Domespic [5] Extensions
December 13, 2016
Previous: Part 4 - Domoticz  

Transfer Files by SFTP with FileZilla

As I began writing scripts on the Raspberry Pi, I quickly tired of using the nano and pined for my usual text editor. Since the Raspberry Pi is running an SSH server, files can be transferred back and forth using the SSH file transfer protocol (SFTP). And there is no change to be made to the Raspberry Pi. Its all on the desktop computer.

You can do SFTP transfers from a terminal window. The following will download all the Domoticz Lua scripts to the Documents directory in my account

michel@hp:~$ sftp pi@ pi@'s password: remember nothing is shown not even '*'s Connected to sftp> get domoticz/scripts/lua/*lua Documents Fetching /home/pi/domoticz/scripts/lua/JSON.lua to Documents/JSON.lua /home/pi/domoticz/scripts/lua/JSON.lua 100% 49KB 49.4KB/s 00:00 ... sftp>quit
Its all very old school FTP and not particularly friendly.

I prefer to use FileZilla which can be installed on Linux, Mac OS X and Windows. It was a snap to install on my Linux desktop using Ubuntu Software Center

Once it is installed, start FileZilla and open the Site Manager in the File menu. Click on the New Site button and then give the site (the Raspberry Pi) a meaningful name. Go on to fill Host, User and Password fields the values used to log into an SSH session on the Raspberry Pi. Set the Protocol to SFTP. Finally click on the Ok button to save the settings.

From now on, to start a session, go back to the Site Manager and click on the Connect button.

I use FileZilla to copy the important files, including the script files, from the Raspberry Pi to my desktop computer. When I need to add a script or modify one, I do it on the desktop using my preferred text editor, and copy the new or modified files back to the Raspberry Pi.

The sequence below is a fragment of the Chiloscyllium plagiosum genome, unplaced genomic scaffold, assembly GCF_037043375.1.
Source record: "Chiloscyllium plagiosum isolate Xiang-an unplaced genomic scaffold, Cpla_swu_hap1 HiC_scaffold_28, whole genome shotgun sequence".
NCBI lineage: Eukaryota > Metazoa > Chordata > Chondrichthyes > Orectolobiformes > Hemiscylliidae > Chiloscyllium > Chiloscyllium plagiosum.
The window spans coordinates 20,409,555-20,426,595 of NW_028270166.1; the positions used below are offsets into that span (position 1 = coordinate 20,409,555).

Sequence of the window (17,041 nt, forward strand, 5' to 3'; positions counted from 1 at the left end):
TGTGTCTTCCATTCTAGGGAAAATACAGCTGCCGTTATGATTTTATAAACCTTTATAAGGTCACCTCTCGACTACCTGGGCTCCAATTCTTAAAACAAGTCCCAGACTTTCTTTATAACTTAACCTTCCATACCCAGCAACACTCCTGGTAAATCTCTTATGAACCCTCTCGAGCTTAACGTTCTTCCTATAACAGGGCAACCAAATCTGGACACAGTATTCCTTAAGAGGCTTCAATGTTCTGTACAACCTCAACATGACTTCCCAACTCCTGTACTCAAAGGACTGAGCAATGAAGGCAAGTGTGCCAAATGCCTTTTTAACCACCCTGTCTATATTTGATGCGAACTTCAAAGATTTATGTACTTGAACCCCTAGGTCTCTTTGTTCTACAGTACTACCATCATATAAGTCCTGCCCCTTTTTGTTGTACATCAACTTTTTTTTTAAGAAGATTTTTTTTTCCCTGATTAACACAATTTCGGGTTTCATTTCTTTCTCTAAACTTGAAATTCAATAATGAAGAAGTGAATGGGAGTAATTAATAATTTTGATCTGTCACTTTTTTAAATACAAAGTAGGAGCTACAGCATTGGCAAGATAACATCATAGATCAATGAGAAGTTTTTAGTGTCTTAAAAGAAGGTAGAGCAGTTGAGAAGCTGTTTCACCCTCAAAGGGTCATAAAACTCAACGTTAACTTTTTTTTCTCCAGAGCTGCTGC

Luckily, FileZilla makes it easy to synchronize the files on the desktop (local computer when in FileZilla) and the Raspberry Pi (remote computer). Go to the Site Manager, click on the Advanced tab and fill in the default directories.

If you check Use synchronized browsing, it will be easier to navigate both directory trees:
If your FielZilla freezes, uncheck that option and look into updating to the latest version.

Timers and Notification

Much like in the original X10 home automation software and in Home Automation Vista which is an alternate program, Domoticz makes it very easy to add "timers" which can control when a device is turned on or off. To add, review and edit the timers associated with a device, click on the Timers button to the right of its icon (and to the right of the Edit Button). The following screen capture shows the table containing four timers associated with the dresser lamp.
Dresser lamp's timers

Its a simulation of what happens when I go to sleep at night. There are two weekday timers, one that turns the dresser light on at around 22:39, plus or minus 15 minutes (that's what the Randomness field means) and one that turns the lamp of at 23:15 give or take 15 minutes. Then there are the weekend timers that are somewhat later.

Its probably a very good idea to have the off timer at least 35 minutes latter than the on timer if both are random. With a shorter interval, the off command could be sent before the on command!

Note that the timers are not active. I will activate them manually when I will be absent from the house. I am sure there is a better way of doing this, but this is a first experiment after all.

Sometimes it be useful to be notified somehow when Domoticz turns an appliance on or off, especially when not a home. The software supports a great many notification methods. I enabled the most basic: sending emails. I find that is enough since my Android tablet and my Ubuntu portable make noises and display a notification message on the screen when mail comes in.

To add, review and edit the notifications associated with a device, click on the Notifications button to the right of its icon (and to the right of the Timers Button). The following screen capture shows the table containing two notifications: one associated with turning on the lamp and the other when turning off the lamp.
Dresser lamp's notifications

There's a rub. You have to tell Domoticz where to send the email. That's done in the Setup/Settings/Email page